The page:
• they’re a breed that emphasises egg laying at the expense of their health and wellbeing. Jungle fowls, the birds chickens are bred from, lay around 12-20 eggs a year. Most chicken breeds lay about 10x that. This is hard on their body and shortens their lifespan. It is cruel to breed them in the same way it is cruel to breed pugs.

                  • As the demand for hens is much higher than roosters it is highly likely many of their brothers were killed, often moments after being born in a hatchery by a putting them on a conveyor belt that feeds them, conscious, into a blender. I wish I was making that up. Or they were stuffed into trays and suffocated in co2, not a pleasant experience either way. The blender might even be less cruel there.

                  • Because you view them as a means to an end it is unlikely you avail them to medical care of a quality you would give a child or a pet. Also it is likely they could enjoy more life when they stop laying but you do not view them as whole beings deserving of dignity and respect, so you kill them when they are no longer productive.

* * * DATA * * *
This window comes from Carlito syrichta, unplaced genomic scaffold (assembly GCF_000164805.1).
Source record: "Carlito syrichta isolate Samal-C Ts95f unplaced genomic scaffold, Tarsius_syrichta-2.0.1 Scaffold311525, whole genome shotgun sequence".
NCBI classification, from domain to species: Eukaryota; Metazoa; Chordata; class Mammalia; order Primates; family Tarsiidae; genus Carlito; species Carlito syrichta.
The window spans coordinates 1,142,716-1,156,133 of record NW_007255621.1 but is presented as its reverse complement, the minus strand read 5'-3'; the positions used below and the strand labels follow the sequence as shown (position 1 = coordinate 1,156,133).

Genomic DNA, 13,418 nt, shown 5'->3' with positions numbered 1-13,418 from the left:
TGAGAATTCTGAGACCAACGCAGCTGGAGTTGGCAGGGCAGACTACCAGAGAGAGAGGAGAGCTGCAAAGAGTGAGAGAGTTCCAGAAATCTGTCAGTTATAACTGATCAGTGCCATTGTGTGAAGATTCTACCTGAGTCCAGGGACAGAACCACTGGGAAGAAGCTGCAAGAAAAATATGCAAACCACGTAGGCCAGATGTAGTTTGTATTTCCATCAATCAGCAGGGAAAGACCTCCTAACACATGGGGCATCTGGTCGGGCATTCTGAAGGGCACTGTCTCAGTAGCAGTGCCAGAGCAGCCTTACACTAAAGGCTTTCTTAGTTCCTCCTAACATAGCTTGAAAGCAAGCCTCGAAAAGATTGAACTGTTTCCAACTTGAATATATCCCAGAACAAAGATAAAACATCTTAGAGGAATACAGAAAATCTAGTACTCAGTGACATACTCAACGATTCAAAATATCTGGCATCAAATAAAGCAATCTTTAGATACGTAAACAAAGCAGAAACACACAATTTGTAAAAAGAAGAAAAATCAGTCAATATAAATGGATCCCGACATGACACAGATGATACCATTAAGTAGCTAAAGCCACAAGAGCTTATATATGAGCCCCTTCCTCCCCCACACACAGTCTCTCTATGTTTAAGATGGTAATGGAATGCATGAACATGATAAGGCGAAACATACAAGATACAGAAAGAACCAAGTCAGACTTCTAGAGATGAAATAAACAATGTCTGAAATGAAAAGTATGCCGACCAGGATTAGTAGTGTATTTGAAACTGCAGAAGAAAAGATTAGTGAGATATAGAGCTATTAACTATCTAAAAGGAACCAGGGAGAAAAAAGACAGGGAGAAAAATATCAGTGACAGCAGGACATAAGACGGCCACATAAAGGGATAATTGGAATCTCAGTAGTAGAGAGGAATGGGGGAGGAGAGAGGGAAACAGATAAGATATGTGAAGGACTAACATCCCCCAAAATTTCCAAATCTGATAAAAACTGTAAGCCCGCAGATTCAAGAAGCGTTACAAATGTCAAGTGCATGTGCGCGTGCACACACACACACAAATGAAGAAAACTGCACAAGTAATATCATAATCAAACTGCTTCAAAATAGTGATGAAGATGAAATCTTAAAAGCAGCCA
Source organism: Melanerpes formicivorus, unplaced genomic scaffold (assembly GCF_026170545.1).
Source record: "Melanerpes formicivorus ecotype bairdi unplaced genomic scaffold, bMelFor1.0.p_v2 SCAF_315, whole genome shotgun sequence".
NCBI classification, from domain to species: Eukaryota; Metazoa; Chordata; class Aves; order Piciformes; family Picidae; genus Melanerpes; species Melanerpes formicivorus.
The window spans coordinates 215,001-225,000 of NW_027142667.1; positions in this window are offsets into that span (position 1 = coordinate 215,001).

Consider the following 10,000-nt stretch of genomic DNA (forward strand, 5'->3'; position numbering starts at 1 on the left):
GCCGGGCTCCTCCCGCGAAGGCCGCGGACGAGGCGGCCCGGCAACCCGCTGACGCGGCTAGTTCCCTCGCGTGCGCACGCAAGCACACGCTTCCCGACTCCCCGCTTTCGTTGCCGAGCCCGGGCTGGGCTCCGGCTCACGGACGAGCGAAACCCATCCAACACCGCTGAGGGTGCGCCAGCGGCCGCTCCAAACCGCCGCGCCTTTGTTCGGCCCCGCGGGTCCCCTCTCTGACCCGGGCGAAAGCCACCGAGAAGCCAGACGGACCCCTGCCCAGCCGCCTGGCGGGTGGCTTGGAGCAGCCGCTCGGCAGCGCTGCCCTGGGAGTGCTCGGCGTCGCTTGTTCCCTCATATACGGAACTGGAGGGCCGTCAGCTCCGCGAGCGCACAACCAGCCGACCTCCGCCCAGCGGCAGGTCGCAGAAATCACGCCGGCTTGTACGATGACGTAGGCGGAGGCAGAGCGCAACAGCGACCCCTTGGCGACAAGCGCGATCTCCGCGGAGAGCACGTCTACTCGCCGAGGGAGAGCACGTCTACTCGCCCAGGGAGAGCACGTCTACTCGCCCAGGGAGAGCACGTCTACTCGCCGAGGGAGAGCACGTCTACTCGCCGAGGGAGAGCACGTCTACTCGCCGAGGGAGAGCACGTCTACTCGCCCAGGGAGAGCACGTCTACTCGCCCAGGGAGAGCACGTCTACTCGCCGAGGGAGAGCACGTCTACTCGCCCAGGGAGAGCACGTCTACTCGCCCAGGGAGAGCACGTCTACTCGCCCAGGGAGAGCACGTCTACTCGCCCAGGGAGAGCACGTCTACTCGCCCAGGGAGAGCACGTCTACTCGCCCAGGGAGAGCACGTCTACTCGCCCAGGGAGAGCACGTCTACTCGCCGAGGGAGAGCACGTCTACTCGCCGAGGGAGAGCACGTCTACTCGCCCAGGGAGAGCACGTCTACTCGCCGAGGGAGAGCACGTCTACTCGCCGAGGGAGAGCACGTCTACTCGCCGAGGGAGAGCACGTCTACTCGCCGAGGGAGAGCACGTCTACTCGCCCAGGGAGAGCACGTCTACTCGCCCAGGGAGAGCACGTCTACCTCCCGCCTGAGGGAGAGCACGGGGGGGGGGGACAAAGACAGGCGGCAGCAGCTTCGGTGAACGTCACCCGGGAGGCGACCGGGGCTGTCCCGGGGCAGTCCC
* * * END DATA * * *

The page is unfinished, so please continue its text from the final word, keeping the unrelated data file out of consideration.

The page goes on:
• It is unlikely they are killed humanely, a humane killing is one we would be happy to use on another human as a way to die with dignity. Maybe I’m wrong but I doubt you do anything so peaceful, consentual, and gentle.

                • Bob
                  link
                  fedilink
                  English
                  48 months ago

                  I think it’s uncontroversial to say having your life taken away constitutes suffering, unless you’re undergoing some extreme torture by staying alive, and causing suffering like that is inhumane. Just saying that you do it humanely doesn’t really change anything tangibly.

        • Raku
          link
          fedilink
          28 months ago

          I too suggest medical intervention when someone speaks about a subject I’m not emotionally mature enough to engage with.

          • @Shiggles@sh.itjust.works
            link
            fedilink
            28 months ago

            As a general rule as soon as you start making up words like “carnists” and trying to insert them in regular conversation, you’re probably very deep down a rabbit hole and need to strongly consider the life choices that got you there.

            • Raku
              link
              fedilink
              18 months ago

              Sure sure, whatever makes you feel more comfortable.